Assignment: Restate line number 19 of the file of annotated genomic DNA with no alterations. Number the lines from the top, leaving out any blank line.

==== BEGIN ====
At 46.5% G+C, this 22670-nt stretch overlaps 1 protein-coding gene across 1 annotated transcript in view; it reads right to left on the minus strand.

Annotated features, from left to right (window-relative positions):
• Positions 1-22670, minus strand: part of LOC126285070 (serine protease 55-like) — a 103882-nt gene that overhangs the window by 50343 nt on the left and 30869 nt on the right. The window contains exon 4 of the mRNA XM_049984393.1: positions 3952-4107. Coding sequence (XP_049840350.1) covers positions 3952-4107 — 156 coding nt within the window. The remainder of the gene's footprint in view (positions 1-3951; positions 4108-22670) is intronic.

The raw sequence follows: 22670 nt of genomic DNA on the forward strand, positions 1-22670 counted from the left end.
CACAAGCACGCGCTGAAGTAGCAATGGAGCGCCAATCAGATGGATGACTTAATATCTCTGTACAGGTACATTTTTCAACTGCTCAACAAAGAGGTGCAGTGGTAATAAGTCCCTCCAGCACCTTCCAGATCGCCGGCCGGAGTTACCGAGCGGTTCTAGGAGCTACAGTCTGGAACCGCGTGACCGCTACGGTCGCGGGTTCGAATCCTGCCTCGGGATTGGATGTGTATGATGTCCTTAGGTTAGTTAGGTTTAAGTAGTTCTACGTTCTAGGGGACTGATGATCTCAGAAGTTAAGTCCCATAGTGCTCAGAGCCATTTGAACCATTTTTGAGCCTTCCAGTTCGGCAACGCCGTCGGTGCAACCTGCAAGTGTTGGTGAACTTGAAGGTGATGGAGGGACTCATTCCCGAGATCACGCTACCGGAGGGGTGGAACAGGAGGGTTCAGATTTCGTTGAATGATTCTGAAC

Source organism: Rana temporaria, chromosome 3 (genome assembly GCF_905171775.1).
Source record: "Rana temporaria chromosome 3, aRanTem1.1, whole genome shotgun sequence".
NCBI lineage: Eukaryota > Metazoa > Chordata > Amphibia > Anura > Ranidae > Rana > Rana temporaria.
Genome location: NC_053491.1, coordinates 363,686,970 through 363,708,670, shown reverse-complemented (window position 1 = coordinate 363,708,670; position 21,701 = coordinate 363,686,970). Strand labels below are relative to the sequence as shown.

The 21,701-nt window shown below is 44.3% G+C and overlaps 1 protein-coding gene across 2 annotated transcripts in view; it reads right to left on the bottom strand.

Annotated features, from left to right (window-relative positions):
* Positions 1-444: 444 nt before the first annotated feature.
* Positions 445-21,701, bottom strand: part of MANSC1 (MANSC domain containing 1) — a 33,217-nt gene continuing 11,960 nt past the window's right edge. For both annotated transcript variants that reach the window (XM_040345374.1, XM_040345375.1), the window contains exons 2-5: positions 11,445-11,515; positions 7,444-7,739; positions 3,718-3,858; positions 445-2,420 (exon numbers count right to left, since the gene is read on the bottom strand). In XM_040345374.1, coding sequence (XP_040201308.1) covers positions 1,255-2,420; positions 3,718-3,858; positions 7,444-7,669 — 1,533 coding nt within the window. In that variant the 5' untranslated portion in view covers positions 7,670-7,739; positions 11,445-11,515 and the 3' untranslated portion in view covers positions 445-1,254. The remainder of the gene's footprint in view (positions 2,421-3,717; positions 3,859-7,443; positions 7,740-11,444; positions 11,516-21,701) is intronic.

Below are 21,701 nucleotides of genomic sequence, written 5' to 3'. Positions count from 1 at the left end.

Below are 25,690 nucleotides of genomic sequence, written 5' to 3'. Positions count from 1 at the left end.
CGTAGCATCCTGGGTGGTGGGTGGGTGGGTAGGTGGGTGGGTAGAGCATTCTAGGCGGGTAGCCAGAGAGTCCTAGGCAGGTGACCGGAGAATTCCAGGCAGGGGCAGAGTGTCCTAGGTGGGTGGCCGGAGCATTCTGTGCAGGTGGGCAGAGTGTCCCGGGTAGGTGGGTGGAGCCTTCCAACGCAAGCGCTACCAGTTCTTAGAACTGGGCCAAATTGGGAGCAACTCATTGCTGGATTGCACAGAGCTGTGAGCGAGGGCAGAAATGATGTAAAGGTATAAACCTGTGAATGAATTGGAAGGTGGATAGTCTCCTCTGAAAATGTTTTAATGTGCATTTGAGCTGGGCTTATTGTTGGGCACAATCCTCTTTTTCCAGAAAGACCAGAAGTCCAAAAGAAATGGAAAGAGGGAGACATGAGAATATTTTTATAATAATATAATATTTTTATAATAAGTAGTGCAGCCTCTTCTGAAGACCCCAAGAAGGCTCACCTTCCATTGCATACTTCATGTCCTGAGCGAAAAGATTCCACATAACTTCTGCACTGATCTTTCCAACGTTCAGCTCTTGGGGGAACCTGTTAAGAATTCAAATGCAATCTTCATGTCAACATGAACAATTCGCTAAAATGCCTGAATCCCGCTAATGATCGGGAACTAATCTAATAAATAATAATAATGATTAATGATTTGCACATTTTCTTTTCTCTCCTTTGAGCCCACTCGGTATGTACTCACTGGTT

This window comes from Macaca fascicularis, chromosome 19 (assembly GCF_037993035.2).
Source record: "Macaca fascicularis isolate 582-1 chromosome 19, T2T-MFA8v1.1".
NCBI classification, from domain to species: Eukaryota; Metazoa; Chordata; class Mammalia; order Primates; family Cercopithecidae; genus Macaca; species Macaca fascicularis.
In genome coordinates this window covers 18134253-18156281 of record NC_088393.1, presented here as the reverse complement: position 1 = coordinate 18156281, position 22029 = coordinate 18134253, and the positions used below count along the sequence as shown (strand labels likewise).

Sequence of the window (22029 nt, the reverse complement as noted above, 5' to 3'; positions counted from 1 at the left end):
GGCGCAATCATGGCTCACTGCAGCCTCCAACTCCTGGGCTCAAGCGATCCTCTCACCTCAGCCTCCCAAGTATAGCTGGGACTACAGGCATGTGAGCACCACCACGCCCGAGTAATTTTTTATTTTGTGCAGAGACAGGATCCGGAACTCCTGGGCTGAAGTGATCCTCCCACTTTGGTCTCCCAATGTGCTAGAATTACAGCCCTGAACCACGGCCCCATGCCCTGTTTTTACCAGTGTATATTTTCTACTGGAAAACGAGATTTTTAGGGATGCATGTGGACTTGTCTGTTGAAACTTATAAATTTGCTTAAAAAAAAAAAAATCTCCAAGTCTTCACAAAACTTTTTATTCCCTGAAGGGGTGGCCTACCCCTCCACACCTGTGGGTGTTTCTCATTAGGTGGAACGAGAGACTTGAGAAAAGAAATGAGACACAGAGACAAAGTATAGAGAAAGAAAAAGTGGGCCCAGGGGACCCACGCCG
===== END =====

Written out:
NCBI classification, from domain to species: Eukaryota; Metazoa; Chordata; class Mammalia; order Primates; family Cercopithecidae; genus Macaca; species Macaca fascicularis.